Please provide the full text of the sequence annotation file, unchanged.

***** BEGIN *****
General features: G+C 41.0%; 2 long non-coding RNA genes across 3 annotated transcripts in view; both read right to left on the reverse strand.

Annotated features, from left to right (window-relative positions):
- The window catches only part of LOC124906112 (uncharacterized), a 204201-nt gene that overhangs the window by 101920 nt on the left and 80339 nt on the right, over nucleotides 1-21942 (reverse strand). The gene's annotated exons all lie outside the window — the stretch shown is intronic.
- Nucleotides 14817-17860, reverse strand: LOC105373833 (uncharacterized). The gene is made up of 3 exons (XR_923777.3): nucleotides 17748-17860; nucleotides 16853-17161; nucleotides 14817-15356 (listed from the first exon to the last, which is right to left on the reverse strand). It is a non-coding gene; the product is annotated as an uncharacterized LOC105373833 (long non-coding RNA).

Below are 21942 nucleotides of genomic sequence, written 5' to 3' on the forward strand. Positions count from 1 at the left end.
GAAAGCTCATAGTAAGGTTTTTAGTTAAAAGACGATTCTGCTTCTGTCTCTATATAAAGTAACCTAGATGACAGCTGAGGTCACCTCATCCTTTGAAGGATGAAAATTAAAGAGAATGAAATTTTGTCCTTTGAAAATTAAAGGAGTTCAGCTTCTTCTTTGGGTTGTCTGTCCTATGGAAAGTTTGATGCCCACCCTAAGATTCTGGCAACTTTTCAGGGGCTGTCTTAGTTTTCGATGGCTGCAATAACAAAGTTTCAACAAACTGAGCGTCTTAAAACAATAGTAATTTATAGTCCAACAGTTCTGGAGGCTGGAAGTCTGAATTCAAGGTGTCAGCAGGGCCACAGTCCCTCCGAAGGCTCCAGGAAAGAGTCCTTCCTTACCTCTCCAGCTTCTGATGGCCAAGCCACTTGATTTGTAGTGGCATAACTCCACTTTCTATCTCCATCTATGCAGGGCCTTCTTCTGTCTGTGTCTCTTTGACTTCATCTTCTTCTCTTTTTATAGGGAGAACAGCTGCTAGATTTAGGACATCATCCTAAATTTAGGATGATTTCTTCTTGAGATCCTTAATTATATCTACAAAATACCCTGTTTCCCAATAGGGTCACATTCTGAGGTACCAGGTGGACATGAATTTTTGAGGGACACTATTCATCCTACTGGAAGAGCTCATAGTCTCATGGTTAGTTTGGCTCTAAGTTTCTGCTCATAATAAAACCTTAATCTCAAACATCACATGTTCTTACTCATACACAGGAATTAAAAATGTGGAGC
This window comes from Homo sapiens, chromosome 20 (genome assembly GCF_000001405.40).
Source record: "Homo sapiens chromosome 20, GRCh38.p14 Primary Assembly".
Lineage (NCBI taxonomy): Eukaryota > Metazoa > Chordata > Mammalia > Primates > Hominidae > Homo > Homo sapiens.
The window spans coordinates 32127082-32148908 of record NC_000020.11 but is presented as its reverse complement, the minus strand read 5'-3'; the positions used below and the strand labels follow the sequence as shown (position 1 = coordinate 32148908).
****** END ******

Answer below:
General features: G+C 41.0%; 2 long non-coding RNA genes across 3 annotated transcripts in view; both read right to left on the reverse strand.

Annotated features, from left to right (window-relative positions):
- The window catches only part of LOC124906112 (uncharacterized), a 204201-nt gene that overhangs the window by 101920 nt on the left and 80339 nt on the right, over nucleotides 1-21942 (reverse strand). The gene's annotated exons all lie outside the window — the stretch shown is intronic.
- Nucleotides 14817-17860, reverse strand: LOC105373833 (uncharacterized). The gene is made up of 3 exons (XR_923777.3): nucleotides 17748-17860; nucleotides 16853-17161; nucleotides 14817-15356 (listed from the first exon to the last, which is right to left on the reverse strand). It is a non-coding gene; the product is annotated as an uncharacterized LOC105373833 (long non-coding RNA).

Below are 21942 nucleotides of genomic sequence, written 5' to 3' on the forward strand. Positions count from 1 at the left end.
GAAAGCTCATAGTAAGGTTTTTAGTTAAAAGACGATTCTGCTTCTGTCTCTATATAAAGTAACCTAGATGACAGCTGAGGTCACCTCATCCTTTGAAGGATGAAAATTAAAGAGAATGAAATTTTGTCCTTTGAAAATTAAAGGAGTTCAGCTTCTTCTTTGGGTTGTCTGTCCTATGGAAAGTTTGATGCCCACCCTAAGATTCTGGCAACTTTTCAGGGGCTGTCTTAGTTTTCGATGGCTGCAATAACAAAGTTTCAACAAACTGAGCGTCTTAAAACAATAGTAATTTATAGTCCAACAGTTCTGGAGGCTGGAAGTCTGAATTCAAGGTGTCAGCAGGGCCACAGTCCCTCCGAAGGCTCCAGGAAAGAGTCCTTCCTTACCTCTCCAGCTTCTGATGGCCAAGCCACTTGATTTGTAGTGGCATAACTCCACTTTCTATCTCCATCTATGCAGGGCCTTCTTCTGTCTGTGTCTCTTTGACTTCATCTTCTTCTCTTTTTATAGGGAGAACAGCTGCTAGATTTAGGACATCATCCTAAATTTAGGATGATTTCTTCTTGAGATCCTTAATTATATCTACAAAATACCCTGTTTCCCAATAGGGTCACATTCTGAGGTACCAGGTGGACATGAATTTTTGAGGGACACTATTCATCCTACTGGAAGAGCTCATAGTCTCATGGTTAGTTTGGCTCTAAGTTTCTGCTCATAATAAAACCTTAATCTCAAACATCACATGTTCTTACTCATACACAGGAATTAAAAATGTGGAGC
This window comes from Homo sapiens, chromosome 20 (genome assembly GCF_000001405.40).
Source record: "Homo sapiens chromosome 20, GRCh38.p14 Primary Assembly".
Lineage (NCBI taxonomy): Eukaryota > Metazoa > Chordata > Mammalia > Primates > Hominidae > Homo > Homo sapiens.
The window spans coordinates 32127082-32148908 of record NC_000020.11 but is presented as its reverse complement, the minus strand read 5'-3'; the positions used below and the strand labels follow the sequence as shown (position 1 = coordinate 32148908).